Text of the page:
Monthly Archives: September 2021

Permanent Route Updates

In Sammamish 3515 was rerouted to avoid private roads. A couple of No Trespassing signs have gone up since this route was created.

Catching up with changes that everyone probably knows about already

In Factoria 3227 and 541 were rerouted onto the new bike flyover. On routes that go eastbound here I recommend climbing Eastgate Way to avoid the construction zone:

The construction zone on West Lake Sammamish Parkway is passable to bikes. 3227, 541, 3502, 517, 2173, and 2292 were put back on the Parkway.

1015 was restored to the 520 trail at the Microsoft campus.

In Issaquah a number of routes were updated for the new connection of the East Lake Sammamish Trail to Gilman Blvd.

As always, you should update the routes on your gps unit to ensure you have the current version.

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Filed under Permanent Change, Permanents

Permanent Route Updates

Two routes were added this week:

In Factoria, 02795 Leschi-Hobart-Redmond Loop was rerouted for the new bike flyover across Factoria Blvd.

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New Surface Type feature in Ride with GPS

If you have used Ride with GPS recently you may have noticed the newly added Surface Type feature which attempts to depict unpaved vs paved roads. For example:

The dashed portions of the route trace and elevation profile are unpaved road or trail.

Surface Type is encoded in the route file when the route is created or edited. So older routes may not contain Surface Type data, or only portions that were more recently updated will have this data.

Unfortunately this feature relies on, frankly stated, flaky data. From RwGPS:

We’re using imperfect data to infer the actual surface type of a route, but are striving to improve the quality of this data as folks like you submit inconsistencies. We’re excited about this new tool and will be constantly improving it so that we can provide a robust and reliable source of surface types.

We are utilizing surface data from Graphhopper (our routing engine from OSM and also the same one that all of our competitors use) that identifies surface types based on a number of variables (residential vs. highway, lane count, speed limits, rural vs urban as well as a few other factors) to provide any type of hint as what the surface of a path is. Truth be told, only ~10% of the world has actual surface-type data that is recorded on this source, so it’s a bit of a guessing game to get all results 100% right.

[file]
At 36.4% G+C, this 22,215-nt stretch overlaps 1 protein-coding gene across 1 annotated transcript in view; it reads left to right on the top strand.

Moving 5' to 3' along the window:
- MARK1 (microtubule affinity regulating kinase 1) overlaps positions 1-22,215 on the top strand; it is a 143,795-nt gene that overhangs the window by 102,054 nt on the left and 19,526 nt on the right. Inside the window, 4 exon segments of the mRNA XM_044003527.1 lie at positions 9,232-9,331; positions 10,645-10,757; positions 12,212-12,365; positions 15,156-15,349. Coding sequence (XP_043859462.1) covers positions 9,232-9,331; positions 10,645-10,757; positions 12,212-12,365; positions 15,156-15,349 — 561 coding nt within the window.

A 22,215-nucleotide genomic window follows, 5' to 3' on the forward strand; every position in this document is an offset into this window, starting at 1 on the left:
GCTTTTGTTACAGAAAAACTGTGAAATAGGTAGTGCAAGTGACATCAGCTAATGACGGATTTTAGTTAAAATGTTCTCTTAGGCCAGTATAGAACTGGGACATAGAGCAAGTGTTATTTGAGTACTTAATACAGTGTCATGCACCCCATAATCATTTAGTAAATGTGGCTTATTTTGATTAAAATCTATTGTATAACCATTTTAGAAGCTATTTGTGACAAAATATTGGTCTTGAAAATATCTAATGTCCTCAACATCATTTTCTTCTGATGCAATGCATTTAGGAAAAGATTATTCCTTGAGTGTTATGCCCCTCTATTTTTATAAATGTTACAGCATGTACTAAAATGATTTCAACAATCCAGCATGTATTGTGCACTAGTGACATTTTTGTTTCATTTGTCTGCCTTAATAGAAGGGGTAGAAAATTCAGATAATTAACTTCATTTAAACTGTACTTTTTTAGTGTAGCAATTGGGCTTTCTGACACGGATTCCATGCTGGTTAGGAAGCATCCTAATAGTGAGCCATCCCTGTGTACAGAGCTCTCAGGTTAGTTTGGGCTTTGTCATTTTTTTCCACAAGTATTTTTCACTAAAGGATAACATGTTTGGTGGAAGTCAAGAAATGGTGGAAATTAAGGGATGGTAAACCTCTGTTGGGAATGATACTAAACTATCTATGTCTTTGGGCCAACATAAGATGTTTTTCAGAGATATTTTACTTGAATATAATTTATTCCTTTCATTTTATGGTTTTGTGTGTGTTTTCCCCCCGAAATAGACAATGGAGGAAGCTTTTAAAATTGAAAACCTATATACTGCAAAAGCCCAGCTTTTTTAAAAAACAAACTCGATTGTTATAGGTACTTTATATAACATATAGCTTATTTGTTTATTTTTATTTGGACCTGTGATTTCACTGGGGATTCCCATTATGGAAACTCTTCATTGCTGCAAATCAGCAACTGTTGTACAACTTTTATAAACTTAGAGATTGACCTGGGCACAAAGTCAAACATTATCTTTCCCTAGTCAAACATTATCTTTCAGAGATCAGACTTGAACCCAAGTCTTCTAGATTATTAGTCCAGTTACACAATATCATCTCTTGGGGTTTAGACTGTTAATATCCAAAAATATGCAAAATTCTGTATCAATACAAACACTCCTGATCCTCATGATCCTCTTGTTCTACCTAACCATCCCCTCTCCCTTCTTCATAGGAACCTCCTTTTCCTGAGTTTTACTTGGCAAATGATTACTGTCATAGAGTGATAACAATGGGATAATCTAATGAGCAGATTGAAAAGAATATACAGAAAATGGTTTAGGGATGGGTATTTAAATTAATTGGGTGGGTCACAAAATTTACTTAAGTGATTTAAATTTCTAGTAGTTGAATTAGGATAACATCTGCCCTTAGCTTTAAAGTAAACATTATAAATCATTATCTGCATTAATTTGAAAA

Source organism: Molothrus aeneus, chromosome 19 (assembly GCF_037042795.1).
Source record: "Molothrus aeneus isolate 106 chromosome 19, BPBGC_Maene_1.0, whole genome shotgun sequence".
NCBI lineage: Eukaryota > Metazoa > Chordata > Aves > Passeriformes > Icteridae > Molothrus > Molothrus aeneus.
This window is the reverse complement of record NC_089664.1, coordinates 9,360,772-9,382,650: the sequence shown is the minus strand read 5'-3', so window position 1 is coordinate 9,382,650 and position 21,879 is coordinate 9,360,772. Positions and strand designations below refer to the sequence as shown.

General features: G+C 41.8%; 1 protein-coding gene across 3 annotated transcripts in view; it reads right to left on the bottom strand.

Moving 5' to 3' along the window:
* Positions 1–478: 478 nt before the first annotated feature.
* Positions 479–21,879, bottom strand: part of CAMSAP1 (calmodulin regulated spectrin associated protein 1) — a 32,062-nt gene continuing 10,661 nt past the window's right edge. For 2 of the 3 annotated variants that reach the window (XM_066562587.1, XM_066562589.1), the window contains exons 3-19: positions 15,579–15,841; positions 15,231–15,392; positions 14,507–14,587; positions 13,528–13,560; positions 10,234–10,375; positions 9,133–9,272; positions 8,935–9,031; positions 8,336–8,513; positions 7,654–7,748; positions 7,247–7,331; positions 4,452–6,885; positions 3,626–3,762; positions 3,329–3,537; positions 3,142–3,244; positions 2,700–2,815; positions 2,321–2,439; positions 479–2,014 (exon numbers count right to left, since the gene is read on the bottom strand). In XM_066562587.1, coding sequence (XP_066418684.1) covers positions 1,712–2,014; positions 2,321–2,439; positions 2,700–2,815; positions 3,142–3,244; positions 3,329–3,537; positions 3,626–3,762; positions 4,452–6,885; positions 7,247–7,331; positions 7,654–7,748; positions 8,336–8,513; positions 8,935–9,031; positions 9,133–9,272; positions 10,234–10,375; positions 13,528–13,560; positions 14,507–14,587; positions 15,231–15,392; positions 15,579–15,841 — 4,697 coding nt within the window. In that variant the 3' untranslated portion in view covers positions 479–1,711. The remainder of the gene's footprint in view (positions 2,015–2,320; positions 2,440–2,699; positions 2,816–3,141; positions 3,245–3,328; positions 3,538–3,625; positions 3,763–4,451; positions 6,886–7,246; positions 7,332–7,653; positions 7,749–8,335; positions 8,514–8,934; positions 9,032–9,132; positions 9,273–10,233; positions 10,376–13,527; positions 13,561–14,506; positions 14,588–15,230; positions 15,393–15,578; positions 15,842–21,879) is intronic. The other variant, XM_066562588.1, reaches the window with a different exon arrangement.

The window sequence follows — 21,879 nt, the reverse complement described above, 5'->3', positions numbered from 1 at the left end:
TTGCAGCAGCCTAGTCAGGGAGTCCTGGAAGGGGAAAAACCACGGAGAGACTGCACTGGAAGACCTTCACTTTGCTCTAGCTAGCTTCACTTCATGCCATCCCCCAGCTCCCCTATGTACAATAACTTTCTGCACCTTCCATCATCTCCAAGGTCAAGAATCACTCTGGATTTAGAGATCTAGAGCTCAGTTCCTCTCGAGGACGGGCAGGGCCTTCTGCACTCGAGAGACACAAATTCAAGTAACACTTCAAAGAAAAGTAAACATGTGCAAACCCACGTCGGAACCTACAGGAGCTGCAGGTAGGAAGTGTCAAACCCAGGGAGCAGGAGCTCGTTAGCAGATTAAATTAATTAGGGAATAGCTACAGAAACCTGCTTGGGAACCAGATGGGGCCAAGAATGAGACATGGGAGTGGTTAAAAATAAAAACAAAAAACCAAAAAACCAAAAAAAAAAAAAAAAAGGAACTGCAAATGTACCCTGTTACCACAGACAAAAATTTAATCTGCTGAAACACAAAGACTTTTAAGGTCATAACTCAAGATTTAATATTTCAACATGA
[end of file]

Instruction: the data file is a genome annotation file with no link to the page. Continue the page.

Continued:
Right now, we’re inferring the surface type from the road classification. “Unclassified” roads are currently listed as paved in our Route Planner, this is likely why you are seeing some inconsistencies. In some cases we’ve found this to be the best option, in other cases, this is the wrong inference, so we’re trying to work through all those surface-type assumptions we are making to come up with the best solution.

At present it is very common to see improperly classified roads and trails.

If you are inclined to help improve surface classification, here is how:

1. You can update Surface Type information on OSM, which is the main source we pull from. Once Surface Type information is entered in OSM, it will be updated on our system within a few weeks. For more information on OSM Routing data as well as information on how to submit edits to OSM, check out the following link:

2. You can edit Surface Type data on any route – This only updates surface-type information on your specific route.

I’ll emphasize the second option only changes the surface type in the route you are working on. Like other custom-edited items like manually added cues, it is lost if that portion of the route is resnapped.

From my perspective as a route developer and maintainer, this feature’s frequent glitches just add more work. You can turn it off in your personal account like so:

1. Log into your account on the website> Click More> Edit Profile (see image:

2. Click RWGPS Labs> Toggle on or off to enable or disable (see image: 

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Filed under Permanents